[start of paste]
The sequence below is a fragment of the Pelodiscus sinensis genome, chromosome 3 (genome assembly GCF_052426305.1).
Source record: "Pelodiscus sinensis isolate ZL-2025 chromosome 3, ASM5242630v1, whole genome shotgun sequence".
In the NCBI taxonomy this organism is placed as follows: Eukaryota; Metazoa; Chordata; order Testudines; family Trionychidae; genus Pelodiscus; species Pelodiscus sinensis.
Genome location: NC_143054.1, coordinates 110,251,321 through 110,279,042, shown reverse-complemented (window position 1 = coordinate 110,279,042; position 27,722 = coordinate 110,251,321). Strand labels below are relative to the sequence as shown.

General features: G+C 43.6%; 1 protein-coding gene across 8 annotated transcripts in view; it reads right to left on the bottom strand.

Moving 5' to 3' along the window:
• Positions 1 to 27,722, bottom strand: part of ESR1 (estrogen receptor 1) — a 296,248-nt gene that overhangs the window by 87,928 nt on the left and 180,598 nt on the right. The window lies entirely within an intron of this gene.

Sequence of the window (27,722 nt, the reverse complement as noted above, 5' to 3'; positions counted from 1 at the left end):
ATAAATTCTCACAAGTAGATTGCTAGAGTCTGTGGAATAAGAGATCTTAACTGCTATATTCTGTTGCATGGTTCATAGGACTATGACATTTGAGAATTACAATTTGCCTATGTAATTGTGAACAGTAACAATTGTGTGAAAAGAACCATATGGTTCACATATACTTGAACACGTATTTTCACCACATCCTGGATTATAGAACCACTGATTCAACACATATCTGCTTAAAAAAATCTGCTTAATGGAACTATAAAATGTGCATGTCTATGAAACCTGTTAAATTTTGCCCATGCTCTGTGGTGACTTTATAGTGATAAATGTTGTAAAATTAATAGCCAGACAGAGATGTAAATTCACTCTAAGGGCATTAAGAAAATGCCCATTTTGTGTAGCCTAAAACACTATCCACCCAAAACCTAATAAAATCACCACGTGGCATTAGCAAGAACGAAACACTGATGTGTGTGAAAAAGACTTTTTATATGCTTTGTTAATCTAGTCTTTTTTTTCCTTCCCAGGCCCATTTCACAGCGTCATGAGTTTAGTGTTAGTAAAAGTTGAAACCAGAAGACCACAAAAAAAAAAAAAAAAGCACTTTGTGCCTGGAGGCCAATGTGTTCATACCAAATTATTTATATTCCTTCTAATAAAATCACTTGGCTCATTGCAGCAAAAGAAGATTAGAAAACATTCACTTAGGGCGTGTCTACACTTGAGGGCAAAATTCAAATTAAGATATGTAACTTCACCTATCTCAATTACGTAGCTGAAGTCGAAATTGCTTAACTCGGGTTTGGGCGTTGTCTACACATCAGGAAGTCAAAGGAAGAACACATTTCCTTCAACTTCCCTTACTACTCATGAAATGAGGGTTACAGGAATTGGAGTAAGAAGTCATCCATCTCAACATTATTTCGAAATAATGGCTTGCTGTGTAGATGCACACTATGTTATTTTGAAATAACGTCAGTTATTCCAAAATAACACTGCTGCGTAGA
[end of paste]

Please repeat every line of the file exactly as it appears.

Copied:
The sequence below is a fragment of the Pelodiscus sinensis genome, chromosome 3 (genome assembly GCF_052426305.1).
Source record: "Pelodiscus sinensis isolate ZL-2025 chromosome 3, ASM5242630v1, whole genome shotgun sequence".
In the NCBI taxonomy this organism is placed as follows: Eukaryota; Metazoa; Chordata; order Testudines; family Trionychidae; genus Pelodiscus; species Pelodiscus sinensis.
Genome location: NC_143054.1, coordinates 110,251,321 through 110,279,042, shown reverse-complemented (window position 1 = coordinate 110,279,042; position 27,722 = coordinate 110,251,321). Strand labels below are relative to the sequence as shown.

General features: G+C 43.6%; 1 protein-coding gene across 8 annotated transcripts in view; it reads right to left on the bottom strand.

Moving 5' to 3' along the window:
• Positions 1 to 27,722, bottom strand: part of ESR1 (estrogen receptor 1) — a 296,248-nt gene that overhangs the window by 87,928 nt on the left and 180,598 nt on the right. The window lies entirely within an intron of this gene.

Sequence of the window (27,722 nt, the reverse complement as noted above, 5' to 3'; positions counted from 1 at the left end):
ATAAATTCTCACAAGTAGATTGCTAGAGTCTGTGGAATAAGAGATCTTAACTGCTATATTCTGTTGCATGGTTCATAGGACTATGACATTTGAGAATTACAATTTGCCTATGTAATTGTGAACAGTAACAATTGTGTGAAAAGAACCATATGGTTCACATATACTTGAACACGTATTTTCACCACATCCTGGATTATAGAACCACTGATTCAACACATATCTGCTTAAAAAAATCTGCTTAATGGAACTATAAAATGTGCATGTCTATGAAACCTGTTAAATTTTGCCCATGCTCTGTGGTGACTTTATAGTGATAAATGTTGTAAAATTAATAGCCAGACAGAGATGTAAATTCACTCTAAGGGCATTAAGAAAATGCCCATTTTGTGTAGCCTAAAACACTATCCACCCAAAACCTAATAAAATCACCACGTGGCATTAGCAAGAACGAAACACTGATGTGTGTGAAAAAGACTTTTTATATGCTTTGTTAATCTAGTCTTTTTTTTCCTTCCCAGGCCCATTTCACAGCGTCATGAGTTTAGTGTTAGTAAAAGTTGAAACCAGAAGACCACAAAAAAAAAAAAAAAAGCACTTTGTGCCTGGAGGCCAATGTGTTCATACCAAATTATTTATATTCCTTCTAATAAAATCACTTGGCTCATTGCAGCAAAAGAAGATTAGAAAACATTCACTTAGGGCGTGTCTACACTTGAGGGCAAAATTCAAATTAAGATATGTAACTTCACCTATCTCAATTACGTAGCTGAAGTCGAAATTGCTTAACTCGGGTTTGGGCGTTGTCTACACATCAGGAAGTCAAAGGAAGAACACATTTCCTTCAACTTCCCTTACTACTCATGAAATGAGGGTTACAGGAATTGGAGTAAGAAGTCATCCATCTCAACATTATTTCGAAATAATGGCTTGCTGTGTAGATGCACACTATGTTATTTTGAAATAACGTCAGTTATTCCAAAATAACACTGCTGCGTAGA